Is debt holding you back from doing the things you want to do, like travel or starting a new business?
That was me, so deep in consumer debt that I couldn’t see a way to realise my dream of travelling the world.
I knew people saved money to travel, but I had no idea how I was supposed to save a lot of money when I was managing multiple repayments every month and barely keeping my head above water.
So I did what any other debt junkie does when they want something. I used my credit card.
I put almost the entire $3000 I spent backpacking around Asia for three months on my credit card.
At the time, I wasn’t worried, but when I returned home and struggled to find a job to pay back my outstanding balance, I started to realise what a silly thing I had done.
I’ve written before about the Aha! moment when I paid my credit card balance in cash at the bank, and it finally dawned on me that I was spending real money, not just waving a rectangle-shaped dream machine around the place as I racked up debt on travel, clothes and anything else that took my fancy.
I wish back then someone had pulled me aside and said:
‘Hey, Emma. Don’t take this the wrong way, but you’re doing some dumb stuff with money. You’re going to regret this later on, so here’s what you need to do to get back to that bright future you had planned’.
Alas, nobody did, so I had to figure stuff out myself, which took a long time.
I got there, though, and as I sit here writing this article from a café in Mexico where I am now working online for myself, I have come full circle.
I no longer spend nights wondering how to get out of debt.
I live debt-free now, and it was all due to the following action plan.
How to Get Out of Debt in Ten (Not So Easy) Steps
If you are in a similar situation as I was, this plan may help you to pay off debt and start living your dream life.
1. Write a budget you can stick to
The dreaded B-word. Every debt lover’s worst nightmare.
Sorry guys, you gotta have a budget.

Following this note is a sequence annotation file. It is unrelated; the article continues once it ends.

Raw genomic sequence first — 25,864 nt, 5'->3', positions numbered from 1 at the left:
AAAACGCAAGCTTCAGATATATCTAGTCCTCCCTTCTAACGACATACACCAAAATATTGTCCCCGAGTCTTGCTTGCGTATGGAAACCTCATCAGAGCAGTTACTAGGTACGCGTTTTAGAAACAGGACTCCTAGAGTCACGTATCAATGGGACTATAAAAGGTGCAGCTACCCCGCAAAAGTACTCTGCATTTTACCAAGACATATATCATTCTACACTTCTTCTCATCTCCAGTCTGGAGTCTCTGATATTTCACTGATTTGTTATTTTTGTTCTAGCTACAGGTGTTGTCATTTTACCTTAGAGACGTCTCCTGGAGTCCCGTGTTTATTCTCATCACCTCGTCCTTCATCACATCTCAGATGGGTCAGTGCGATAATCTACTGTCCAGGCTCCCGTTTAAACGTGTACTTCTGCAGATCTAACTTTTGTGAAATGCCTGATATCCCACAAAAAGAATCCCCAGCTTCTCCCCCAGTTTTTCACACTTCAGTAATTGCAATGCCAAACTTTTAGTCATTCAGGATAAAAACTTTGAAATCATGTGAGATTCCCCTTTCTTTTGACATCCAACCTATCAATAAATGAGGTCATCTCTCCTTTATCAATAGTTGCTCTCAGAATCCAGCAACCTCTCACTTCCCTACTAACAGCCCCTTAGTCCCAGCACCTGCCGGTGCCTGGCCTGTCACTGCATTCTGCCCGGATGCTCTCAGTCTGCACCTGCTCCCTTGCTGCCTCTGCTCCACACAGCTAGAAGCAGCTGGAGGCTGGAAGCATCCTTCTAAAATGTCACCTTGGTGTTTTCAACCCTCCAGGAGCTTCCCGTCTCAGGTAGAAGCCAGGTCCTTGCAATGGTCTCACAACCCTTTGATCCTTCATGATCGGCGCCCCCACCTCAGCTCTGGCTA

BUT budgets can be awesome, too.
You can add in all the categories you want; there is no need to deprive yourself.
The idea is to make sure you give yourself enough money to have an enjoyable time without going into further debt.
If you’re starting out with a budget, I recommend starting simple. Pen and paper, essential expenses.
I budget backwards – basically working out all my necessary expenses and budgeting around them, rather than divvying up my income.
2. Choose a repayment method
If you have more than one debt to tackle, you’ll need to figure out the best way to manage multiple payments whilst making headway into reducing the overall balance.
I used the debt snowball method, which is Dave Ramsey’s recommendation.
Basically, you focus all your funds on paying back the smallest debt until it is cleared, then you refocus the funds you were paying towards the smallest debt along with extra funds to the next smallest debt and continue until you have no debt at all.
The debt snowball method ignores interest rates and fees and goes straight to the emotional side of debt repayment, which I why I love it.
You get the quick wins you need to stay motivated, which is why it is so successful.
The other main debt repayment method is the debt avalanche, which focuses on the debt with the highest interest rate first.
Whilst the debt avalanche method would save you a bunch in interest payments, to me, it wasn’t motivating enough as my largest debt had the highest interest rate.
Pro Tip: After you’ve paid back all your loans (it will happen, I promise), take the debt snowball one step further and apply the funds you had allocated to debt repayment towards building a savings account.